If you used to go clubbing at Bagley's, in the derelict wastelands north of King's Cross, you'll be amazed at its transformation. A pair of 19th century fuel sheds have been reborn as Coal Drops Yard, a premium retail experience designed by Heatherwick Studios, who've basically taken credit for dropping a glass swoosh on top of two brick warehouses. It opened yesterday at noon, and I visited during the first hour to see what it was like.
Fundamentally it's a shopping mall, albeit a particularly smart one, in two halves with a canyoned piazza inbetween. Visitors swoosh in from Granary Square, or descend the steps from the unfinished corner by the gasholders, or walk through an arch direct from the Regent's Canal towpath. Security guards linger here and there to make sure nobody does anything too unruly. Hoardings declare CDY's purpose as STORES DINING CULTURE, but the website prefers to go with SHOP EAT DRINK, which is more to the point.
The uppermostpointy level will be occupied by Samsung, whose brand showcase promises to "bring the latest technologies to life with curated experiences". It opens next year. Lower units are already filled with boutiques, botanicals and eateries - no big chains - with names like Morty & Bobs, Emin & Paul and Form & Thread. The ultimate double act is Wolf & Badger, whose three-storey repository is a painfully modern kind of department store, little more than a sparse scattering of independent brands for the smart set to pick over. Above the wellness cooler and the metalwork corner I followed a corridor of crafted cushions to a barely-stocked bookshop, and marvelled at the carefully-considered irrelevance of it all.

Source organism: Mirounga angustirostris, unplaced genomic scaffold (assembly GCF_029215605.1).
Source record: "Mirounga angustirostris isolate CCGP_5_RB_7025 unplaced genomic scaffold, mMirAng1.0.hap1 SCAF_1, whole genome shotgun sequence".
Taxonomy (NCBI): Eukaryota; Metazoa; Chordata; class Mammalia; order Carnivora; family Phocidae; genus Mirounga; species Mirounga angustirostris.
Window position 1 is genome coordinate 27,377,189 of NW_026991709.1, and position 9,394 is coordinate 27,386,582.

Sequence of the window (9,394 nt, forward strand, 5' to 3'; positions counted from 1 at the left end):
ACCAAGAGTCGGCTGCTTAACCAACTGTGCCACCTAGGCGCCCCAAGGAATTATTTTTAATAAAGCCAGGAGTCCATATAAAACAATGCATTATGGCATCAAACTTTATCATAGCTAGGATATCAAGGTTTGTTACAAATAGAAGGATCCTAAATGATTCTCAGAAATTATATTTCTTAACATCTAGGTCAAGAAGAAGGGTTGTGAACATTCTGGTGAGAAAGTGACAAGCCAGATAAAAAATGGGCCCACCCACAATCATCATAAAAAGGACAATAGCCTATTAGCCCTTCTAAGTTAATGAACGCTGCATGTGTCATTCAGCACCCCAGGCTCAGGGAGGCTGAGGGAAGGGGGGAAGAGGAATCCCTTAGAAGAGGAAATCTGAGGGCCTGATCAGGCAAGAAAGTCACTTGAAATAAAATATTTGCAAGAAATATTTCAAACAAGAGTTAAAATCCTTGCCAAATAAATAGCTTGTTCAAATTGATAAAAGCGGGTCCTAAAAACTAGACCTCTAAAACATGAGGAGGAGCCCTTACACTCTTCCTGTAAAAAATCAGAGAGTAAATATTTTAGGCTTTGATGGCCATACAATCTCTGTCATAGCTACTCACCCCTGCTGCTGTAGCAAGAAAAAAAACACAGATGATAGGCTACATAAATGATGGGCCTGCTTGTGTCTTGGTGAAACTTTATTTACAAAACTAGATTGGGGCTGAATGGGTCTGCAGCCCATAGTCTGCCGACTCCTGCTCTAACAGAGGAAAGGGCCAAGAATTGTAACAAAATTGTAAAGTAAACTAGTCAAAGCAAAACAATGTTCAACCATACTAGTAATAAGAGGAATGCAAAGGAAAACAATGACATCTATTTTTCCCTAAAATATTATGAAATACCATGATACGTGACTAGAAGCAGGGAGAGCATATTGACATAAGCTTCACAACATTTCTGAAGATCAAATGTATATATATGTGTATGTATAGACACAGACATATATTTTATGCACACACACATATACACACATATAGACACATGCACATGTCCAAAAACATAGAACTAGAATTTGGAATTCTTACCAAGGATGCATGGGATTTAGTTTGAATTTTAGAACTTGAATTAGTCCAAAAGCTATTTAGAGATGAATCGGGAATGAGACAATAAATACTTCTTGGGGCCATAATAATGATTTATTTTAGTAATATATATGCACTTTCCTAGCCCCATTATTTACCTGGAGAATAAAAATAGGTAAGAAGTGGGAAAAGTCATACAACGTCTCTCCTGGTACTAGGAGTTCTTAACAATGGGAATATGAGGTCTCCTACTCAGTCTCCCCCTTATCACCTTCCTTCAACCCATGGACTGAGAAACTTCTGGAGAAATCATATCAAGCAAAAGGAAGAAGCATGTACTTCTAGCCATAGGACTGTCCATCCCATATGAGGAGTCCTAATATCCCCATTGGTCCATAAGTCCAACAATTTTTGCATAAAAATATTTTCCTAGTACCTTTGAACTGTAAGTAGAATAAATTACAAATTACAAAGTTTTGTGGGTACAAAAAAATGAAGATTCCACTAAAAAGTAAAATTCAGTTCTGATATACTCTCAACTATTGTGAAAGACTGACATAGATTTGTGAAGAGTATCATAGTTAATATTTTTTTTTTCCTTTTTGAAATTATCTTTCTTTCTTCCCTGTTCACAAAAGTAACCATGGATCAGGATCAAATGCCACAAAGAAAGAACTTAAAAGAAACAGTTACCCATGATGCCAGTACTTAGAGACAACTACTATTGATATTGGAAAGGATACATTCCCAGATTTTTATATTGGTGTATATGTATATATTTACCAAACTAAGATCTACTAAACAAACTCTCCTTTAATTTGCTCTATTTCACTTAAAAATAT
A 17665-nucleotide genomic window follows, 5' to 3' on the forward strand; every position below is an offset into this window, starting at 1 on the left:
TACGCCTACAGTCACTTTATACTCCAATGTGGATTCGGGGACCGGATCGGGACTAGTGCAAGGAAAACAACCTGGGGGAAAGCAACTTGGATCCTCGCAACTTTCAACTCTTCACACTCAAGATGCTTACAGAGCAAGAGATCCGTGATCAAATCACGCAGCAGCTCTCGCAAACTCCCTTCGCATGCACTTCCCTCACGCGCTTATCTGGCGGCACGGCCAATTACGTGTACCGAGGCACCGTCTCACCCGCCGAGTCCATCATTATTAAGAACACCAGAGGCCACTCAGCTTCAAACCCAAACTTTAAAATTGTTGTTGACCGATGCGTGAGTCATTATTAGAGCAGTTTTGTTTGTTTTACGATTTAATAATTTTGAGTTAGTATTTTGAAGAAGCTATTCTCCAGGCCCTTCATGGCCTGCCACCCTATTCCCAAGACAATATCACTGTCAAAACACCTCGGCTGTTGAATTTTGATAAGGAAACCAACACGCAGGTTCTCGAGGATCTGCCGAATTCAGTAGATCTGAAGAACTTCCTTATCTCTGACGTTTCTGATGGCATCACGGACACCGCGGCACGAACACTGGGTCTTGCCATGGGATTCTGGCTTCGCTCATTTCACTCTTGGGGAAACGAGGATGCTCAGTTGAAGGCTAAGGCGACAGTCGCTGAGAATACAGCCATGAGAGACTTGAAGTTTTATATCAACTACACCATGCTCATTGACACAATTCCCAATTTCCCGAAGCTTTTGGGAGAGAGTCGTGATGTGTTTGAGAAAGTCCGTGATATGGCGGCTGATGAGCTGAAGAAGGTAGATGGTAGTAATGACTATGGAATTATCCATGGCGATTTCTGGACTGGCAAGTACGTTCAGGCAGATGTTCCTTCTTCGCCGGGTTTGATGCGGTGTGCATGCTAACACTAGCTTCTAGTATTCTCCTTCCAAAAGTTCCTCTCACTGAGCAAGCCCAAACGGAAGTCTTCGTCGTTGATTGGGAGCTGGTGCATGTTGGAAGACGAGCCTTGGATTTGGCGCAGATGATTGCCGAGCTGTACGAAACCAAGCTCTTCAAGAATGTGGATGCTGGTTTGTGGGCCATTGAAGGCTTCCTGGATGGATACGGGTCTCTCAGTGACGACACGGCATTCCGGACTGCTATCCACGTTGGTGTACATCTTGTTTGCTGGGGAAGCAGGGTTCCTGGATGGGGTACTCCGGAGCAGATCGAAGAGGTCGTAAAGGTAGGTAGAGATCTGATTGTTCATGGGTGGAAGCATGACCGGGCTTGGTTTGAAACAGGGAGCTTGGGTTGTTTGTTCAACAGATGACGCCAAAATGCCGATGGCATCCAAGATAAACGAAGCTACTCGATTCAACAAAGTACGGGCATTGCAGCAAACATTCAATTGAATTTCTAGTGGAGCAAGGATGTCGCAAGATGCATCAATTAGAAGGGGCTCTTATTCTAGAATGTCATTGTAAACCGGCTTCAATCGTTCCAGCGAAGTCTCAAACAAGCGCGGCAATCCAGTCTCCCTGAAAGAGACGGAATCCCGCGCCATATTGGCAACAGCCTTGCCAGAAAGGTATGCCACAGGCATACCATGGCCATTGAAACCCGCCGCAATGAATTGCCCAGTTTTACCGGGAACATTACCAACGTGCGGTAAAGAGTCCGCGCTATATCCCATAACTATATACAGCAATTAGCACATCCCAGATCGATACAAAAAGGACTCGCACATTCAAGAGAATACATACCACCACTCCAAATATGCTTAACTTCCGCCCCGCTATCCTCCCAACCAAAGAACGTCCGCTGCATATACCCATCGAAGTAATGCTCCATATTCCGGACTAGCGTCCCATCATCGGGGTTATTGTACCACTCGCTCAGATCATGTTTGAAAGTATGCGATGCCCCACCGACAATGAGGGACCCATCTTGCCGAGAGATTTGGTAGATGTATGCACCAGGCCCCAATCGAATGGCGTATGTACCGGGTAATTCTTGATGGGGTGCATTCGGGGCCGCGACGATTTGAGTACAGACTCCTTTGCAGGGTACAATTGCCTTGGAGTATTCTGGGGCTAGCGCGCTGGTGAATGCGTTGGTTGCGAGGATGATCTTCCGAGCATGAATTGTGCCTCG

The first visitors were already perched on barstools downing bespoke caffeine, or nosing through doorways to check out a handful of handbags, or eyeing up collections of high-end trainers, or perusing a limited range of quilted gilets, or mulling over the viability of having heritage corn tortillas for lunch, or fully occupied lining up inaugural photographs, or peering through the glass of one of the many units which aren't yet open. I never stumbled upon the Visitor Centre, but eventually found my way to the toilets, which was more like slipping into the gents at a voguish restaurant.
One brightly-lit retail unit appeared to contain nothing more than two racks of jackets, eight pairs of socks and some cacti, these advertised in the window as "excellent essentials, mindfully sourced". But nothing about Coal Drops Yard is essential, it's more a magnet for the over-moneyed to enjoy consuming the unnecessary.
Coal Drops Yard looks fabulous, and I can imagine Time Out getting quite masturbatory about the place, for it ticks many boxes. I am not target audience, so don't envisage spending pounds here, but am delighted to have discovered a new location where I can spend a penny.